New producers like those in Tangshan, however, are free of the technological bottleneck thanks to the free market system that encourages technological flows.
Their products may not be on par with those stellar brands of big State conglomerates, but they are not shoddy either.
The government recently called for stricter industry regulations. It was not because policy-makers can no longer put up with the poor quality - things are not so bad - but because the sprawling furnaces risk menacing the health of the national economy.
It was not long after the release of figures for the sizzling national economy, which registered 9.1 per cent gross domestic product (GDP) growth last year, that alarmist economists warned of the danger of inflation and economic overheating.
The culprits for the possible overheating, they said, included the steel industry. Despite being labelled watchful, statistics partially support their view.
Driven by rapid economic growth, particularly investments, the consumer price index growth accelerated in the second half of last year, from below 1 per cent to 3.2 per cent in December, the biggest since April 1997, when it was also up a year-on-year 3.2 per cent.
The National Bureau of Statistics estimates that the inflation rate may reach around 3 per cent this year, a stirring record as the country has been bogged down in the frustrating quagmire of deflation in recent years.
With their splashy growth records, few would believe that steel mills would have be used as a scapegoat for alarm. They constitute a real danger.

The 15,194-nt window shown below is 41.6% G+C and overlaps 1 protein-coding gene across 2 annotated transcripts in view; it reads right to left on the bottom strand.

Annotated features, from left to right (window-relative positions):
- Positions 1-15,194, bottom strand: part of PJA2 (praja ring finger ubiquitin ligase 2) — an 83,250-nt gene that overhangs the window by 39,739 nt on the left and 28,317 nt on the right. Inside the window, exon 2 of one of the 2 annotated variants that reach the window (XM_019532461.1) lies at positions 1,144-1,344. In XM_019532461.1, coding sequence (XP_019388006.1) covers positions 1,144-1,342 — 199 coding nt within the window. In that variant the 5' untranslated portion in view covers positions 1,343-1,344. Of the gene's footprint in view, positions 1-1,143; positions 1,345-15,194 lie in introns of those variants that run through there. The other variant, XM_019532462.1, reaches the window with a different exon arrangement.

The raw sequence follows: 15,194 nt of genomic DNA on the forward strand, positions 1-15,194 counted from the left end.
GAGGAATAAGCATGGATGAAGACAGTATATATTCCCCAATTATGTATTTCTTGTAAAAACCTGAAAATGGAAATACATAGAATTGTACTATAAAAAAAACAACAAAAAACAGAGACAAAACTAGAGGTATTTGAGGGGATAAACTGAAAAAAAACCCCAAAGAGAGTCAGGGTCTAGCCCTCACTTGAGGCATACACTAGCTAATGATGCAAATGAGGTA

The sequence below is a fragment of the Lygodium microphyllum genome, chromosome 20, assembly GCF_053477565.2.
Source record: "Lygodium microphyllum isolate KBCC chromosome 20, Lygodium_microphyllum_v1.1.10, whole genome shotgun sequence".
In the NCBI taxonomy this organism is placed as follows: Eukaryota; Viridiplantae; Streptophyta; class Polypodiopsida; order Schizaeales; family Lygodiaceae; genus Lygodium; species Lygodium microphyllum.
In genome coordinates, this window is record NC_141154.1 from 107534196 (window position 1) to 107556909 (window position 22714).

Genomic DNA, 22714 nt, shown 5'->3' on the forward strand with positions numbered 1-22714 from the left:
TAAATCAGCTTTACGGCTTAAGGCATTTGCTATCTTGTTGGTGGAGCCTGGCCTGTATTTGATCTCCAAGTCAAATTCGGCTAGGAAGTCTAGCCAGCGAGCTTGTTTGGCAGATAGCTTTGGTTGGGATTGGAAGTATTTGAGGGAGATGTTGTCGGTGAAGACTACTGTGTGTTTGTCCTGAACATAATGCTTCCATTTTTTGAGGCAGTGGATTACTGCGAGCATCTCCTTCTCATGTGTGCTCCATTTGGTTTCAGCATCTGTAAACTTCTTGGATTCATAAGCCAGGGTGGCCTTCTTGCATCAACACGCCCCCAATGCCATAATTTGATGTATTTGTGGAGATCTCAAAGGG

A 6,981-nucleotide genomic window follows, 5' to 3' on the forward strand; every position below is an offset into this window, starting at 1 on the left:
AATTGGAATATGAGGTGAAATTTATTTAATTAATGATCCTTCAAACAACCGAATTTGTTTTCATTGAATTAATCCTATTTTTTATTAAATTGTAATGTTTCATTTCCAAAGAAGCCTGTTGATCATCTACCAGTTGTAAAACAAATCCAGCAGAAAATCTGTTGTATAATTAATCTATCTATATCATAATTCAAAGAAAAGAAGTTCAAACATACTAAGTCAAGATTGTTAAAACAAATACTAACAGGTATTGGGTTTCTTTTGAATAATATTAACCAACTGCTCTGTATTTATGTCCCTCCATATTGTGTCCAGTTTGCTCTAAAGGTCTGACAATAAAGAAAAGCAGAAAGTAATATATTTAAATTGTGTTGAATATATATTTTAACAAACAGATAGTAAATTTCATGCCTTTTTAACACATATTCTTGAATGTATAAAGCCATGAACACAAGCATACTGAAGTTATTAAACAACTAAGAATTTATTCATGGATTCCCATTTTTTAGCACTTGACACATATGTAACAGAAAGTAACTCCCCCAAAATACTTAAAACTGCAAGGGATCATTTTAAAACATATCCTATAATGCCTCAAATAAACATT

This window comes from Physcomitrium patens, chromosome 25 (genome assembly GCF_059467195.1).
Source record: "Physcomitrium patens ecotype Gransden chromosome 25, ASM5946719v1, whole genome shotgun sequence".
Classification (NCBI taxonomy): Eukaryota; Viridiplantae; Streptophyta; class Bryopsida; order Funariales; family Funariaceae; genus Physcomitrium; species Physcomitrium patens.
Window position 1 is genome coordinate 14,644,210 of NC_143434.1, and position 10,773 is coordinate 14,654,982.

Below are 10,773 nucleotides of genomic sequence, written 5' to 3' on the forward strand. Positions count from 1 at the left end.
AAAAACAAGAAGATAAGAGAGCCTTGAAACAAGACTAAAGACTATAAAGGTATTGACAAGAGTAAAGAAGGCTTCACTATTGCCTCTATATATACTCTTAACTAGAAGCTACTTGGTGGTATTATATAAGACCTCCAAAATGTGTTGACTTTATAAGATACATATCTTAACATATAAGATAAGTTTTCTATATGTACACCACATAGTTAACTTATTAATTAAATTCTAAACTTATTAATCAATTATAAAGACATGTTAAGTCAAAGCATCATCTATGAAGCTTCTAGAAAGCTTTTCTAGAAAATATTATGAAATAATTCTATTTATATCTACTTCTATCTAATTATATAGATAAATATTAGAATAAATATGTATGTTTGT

But it is not the sole reason for tightened policies.
More production, more pollution. That has been the norm for many small private mills basking in the no-holds-barred sunlight of the past.
They boast lower costs and higher efficiency. According to statistics from the Tangshan government, local private mills can save up to 150 yuan (US$18) per ton in melting iron and steel over their State counterparts.
This seems to abide by the optimal law of market economics - competition drives down corporate costs and improves efficiency.
But that is only one side of the coin.
While riding the tide of the industrial boom, many private enterprises, restricted by their inefficient equipment, consume more energy and other resources than traditional State firms, further pinching the already resource-thirsty country.
Every ton of steel is produced at the sacrifice of 6 tons of water and 1.6 tons of ore. The industrial water for melting steel in Hebei is pumped from underground. Excessive use of water for steel has propelled experts to say that the province may run out of ground water in the future.
With all those externalities, the central government has cancelled the approval of new steel programmes.
Simply banning new projects will not serve as a good cure.
A set of strict and specific environmental standards for industrial works are needed.
After that, the government needs to revamp its official promotion system to encourage local governments and officials to focus more on the environment than sleek GDP numbers.